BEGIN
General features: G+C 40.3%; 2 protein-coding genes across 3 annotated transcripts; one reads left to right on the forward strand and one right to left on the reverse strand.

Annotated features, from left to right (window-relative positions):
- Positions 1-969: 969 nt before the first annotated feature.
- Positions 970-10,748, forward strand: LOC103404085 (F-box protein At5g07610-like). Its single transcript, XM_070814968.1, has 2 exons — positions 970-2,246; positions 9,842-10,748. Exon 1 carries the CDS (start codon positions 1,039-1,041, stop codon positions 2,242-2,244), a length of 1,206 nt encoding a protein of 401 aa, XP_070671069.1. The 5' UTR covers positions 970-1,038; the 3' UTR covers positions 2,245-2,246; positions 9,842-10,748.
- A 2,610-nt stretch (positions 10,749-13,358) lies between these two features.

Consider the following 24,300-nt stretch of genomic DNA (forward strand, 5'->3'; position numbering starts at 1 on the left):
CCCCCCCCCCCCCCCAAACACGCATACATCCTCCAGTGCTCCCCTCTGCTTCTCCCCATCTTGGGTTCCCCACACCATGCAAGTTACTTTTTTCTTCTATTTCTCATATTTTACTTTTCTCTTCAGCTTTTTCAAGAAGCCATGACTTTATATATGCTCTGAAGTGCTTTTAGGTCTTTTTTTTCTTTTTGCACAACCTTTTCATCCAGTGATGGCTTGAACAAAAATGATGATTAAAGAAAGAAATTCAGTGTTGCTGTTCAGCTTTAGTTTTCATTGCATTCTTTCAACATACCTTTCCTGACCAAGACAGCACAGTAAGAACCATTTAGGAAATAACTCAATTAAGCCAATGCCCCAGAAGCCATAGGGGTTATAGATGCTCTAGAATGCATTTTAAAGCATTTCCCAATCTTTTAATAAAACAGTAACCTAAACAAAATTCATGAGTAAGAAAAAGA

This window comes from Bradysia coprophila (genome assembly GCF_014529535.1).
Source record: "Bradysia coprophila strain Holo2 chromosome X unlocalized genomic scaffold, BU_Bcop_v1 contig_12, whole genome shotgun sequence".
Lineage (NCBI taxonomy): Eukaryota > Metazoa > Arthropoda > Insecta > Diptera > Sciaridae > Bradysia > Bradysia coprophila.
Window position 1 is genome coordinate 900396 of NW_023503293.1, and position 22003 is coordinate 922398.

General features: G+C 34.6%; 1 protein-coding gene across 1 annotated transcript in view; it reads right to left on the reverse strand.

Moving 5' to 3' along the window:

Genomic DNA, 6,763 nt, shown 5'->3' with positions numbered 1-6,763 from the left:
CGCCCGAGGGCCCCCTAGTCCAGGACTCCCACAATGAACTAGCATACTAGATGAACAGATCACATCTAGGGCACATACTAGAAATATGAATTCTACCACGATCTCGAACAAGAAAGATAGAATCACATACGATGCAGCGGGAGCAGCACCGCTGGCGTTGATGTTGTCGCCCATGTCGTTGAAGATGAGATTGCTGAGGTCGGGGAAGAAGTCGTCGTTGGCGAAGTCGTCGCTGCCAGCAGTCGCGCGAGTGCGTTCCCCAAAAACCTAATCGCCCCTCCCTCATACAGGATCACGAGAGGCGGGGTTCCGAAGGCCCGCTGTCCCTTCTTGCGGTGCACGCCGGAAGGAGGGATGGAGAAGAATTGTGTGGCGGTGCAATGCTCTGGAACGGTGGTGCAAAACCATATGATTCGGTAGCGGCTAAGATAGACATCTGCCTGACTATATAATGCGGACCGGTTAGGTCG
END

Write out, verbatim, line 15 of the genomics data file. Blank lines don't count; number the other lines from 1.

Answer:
CGCCCGAGGGCCCCCTAGTCCAGGACTCCCACAATGAACTAGCATACTAGATGAACAGATCACATCTAGGGCACATACTAGAAATATGAATTCTACCACGATCTCGAACAAGAAAGATAGAATCACATACGATGCAGCGGGAGCAGCACCGCTGGCGTTGATGTTGTCGCCCATGTCGTTGAAGATGAGATTGCTGAGGTCGGGGAAGAAGTCGTCGTTGGCGAAGTCGTCGCTGCCAGCAGTCGCGCGAGTGCGTTCCCCAAAAACCTAATCGCCCCTCCCTCATACAGGATCACGAGAGGCGGGGTTCCGAAGGCCCGCTGTCCCTTCTTGCGGTGCACGCCGGAAGGAGGGATGGAGAAGAATTGTGTGGCGGTGCAATGCTCTGGAACGGTGGTGCAAAACCATATGATTCGGTAGCGGCTAAGATAGACATCTGCCTGACTATATAATGCGGACCGGTTAGGTCG